A fatal accident in northern Indiana that claimed the lives of three children attempting to board a school bus has been a wake-up call to Hoosier school districts, including those in rural areas, which are doubling up on safety awareness.
“This was right here at our back door.among Indiana people and in areas where you wouldn’t think it would happen,” said David Henry, South Vermillion School Corp. transportation director. “That did not happen in Indianapolis, Fort Wayne or Evansville. It happened in a smaller, rural area.”
In the Fulton County fatal accident, the children were crossing a highway to board the bus, which had its stop-arm out. The driver of a pickup truck headed the opposite direction hit the children.
State law requires motorists to stop when a school bus has its stop arm extended. The law applies to all roadways, except those divided by a physical barrier or an unimproved median. On a divided roadway, only vehicles traveling in the same direction as the school bus are required to stop.
Disregarding a school bus stop arm is a Class A infraction and is punishable by a maximum fine of up to $10,000.
Stop arm violations “are a huge concern for us,” said Henry, who is new this year to South Vermillion schools. His office has on file 15 written reports of stop arm violations over a nine-week period so far this year. “There are weeks when I have received four or five stop arm violations for our school district,” he said.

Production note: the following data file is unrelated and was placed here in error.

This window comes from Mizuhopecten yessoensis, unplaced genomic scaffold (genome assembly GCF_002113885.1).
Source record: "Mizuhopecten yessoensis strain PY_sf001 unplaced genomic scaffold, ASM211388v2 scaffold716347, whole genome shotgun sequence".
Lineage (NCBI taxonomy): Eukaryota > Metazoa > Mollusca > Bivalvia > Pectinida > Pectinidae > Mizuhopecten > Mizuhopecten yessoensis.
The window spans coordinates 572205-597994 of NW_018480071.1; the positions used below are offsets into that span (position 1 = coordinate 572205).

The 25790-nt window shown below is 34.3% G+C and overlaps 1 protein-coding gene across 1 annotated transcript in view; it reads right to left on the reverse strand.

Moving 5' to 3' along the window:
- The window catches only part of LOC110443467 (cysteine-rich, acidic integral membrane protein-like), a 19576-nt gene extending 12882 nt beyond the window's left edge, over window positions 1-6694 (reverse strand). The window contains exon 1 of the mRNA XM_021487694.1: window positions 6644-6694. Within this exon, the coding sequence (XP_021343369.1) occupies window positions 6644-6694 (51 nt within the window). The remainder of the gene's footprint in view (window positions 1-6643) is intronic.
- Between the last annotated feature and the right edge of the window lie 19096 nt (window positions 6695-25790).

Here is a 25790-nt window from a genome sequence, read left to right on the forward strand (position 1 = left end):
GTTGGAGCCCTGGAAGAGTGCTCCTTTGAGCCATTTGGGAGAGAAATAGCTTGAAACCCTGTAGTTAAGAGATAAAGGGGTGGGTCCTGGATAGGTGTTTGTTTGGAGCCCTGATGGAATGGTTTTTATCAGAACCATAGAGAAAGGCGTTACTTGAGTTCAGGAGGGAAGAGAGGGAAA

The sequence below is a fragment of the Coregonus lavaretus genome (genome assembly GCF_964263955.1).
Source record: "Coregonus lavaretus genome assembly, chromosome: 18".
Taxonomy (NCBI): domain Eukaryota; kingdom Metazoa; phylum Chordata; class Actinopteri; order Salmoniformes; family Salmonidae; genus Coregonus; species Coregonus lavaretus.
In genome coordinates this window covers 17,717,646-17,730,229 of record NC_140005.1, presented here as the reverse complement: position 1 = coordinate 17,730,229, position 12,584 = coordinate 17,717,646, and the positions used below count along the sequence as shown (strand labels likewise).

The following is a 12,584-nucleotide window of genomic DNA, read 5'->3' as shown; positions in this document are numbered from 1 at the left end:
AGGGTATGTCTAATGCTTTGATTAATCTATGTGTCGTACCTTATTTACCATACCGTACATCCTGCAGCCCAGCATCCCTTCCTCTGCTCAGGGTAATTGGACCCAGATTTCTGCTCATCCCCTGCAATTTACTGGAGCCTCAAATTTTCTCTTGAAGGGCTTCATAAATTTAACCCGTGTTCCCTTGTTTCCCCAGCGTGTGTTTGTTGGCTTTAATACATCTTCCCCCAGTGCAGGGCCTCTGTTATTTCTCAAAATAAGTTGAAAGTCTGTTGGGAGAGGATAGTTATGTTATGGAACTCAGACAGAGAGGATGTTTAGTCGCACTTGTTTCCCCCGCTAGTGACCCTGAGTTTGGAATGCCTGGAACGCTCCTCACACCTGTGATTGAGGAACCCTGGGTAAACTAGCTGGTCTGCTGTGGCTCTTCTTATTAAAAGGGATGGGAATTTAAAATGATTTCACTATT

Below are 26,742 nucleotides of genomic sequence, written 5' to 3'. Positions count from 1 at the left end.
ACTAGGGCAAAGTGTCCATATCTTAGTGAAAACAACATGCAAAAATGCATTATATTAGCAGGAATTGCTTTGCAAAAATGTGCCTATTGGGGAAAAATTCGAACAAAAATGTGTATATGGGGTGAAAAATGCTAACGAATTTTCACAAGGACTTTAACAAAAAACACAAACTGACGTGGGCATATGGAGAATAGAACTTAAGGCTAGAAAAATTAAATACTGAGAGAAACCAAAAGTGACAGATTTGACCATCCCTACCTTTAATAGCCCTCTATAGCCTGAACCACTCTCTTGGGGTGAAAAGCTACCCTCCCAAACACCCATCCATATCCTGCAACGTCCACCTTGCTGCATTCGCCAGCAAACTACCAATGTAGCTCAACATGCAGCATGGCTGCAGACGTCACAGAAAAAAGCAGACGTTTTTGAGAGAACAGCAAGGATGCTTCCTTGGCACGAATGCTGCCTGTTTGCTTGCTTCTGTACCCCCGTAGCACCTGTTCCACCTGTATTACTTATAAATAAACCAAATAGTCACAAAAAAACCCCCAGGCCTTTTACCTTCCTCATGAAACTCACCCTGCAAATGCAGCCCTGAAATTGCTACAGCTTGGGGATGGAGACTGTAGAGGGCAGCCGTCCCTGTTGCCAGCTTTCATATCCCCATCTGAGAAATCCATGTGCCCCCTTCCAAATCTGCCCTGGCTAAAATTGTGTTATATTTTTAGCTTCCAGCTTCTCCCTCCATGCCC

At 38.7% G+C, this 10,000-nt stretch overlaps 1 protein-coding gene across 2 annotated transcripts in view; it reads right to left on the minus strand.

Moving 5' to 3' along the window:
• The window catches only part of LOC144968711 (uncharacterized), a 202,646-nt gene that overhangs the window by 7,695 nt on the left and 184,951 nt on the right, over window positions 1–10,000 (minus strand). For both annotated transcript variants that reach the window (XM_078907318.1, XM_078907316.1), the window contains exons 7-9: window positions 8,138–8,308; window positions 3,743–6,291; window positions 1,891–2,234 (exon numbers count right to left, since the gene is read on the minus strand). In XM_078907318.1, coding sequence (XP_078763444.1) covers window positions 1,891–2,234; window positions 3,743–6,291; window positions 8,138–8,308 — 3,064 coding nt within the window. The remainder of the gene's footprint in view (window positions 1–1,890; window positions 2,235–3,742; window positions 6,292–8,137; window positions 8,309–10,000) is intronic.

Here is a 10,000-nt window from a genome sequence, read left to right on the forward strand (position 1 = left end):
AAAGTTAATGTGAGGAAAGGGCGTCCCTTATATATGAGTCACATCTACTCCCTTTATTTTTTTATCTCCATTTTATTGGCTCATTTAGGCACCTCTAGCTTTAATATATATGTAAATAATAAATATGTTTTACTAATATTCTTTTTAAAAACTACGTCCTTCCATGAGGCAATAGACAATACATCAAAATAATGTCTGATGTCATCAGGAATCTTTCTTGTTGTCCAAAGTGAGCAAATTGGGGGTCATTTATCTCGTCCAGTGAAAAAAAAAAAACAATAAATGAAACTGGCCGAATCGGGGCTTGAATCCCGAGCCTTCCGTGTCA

He believes a majority of people are aware of the law.
“There are times they will even wave at a (bus) driver, or times when it’s like, `Please excuse me, but I have to go – I can’t wait on you,”’ he said.
But distracted driving also is a culprit.
The district does have two video cameras on the outside of its buses, one pointed forward, and one pointed the opposite direction. If the video captures a stop-arm violator’s license plate – and if possible, a photo of the driver – the district forwards a report to law enforcement.
According to Vermillion County Sheriff Mike Phelps, the sheriff’s office will follow up with violators.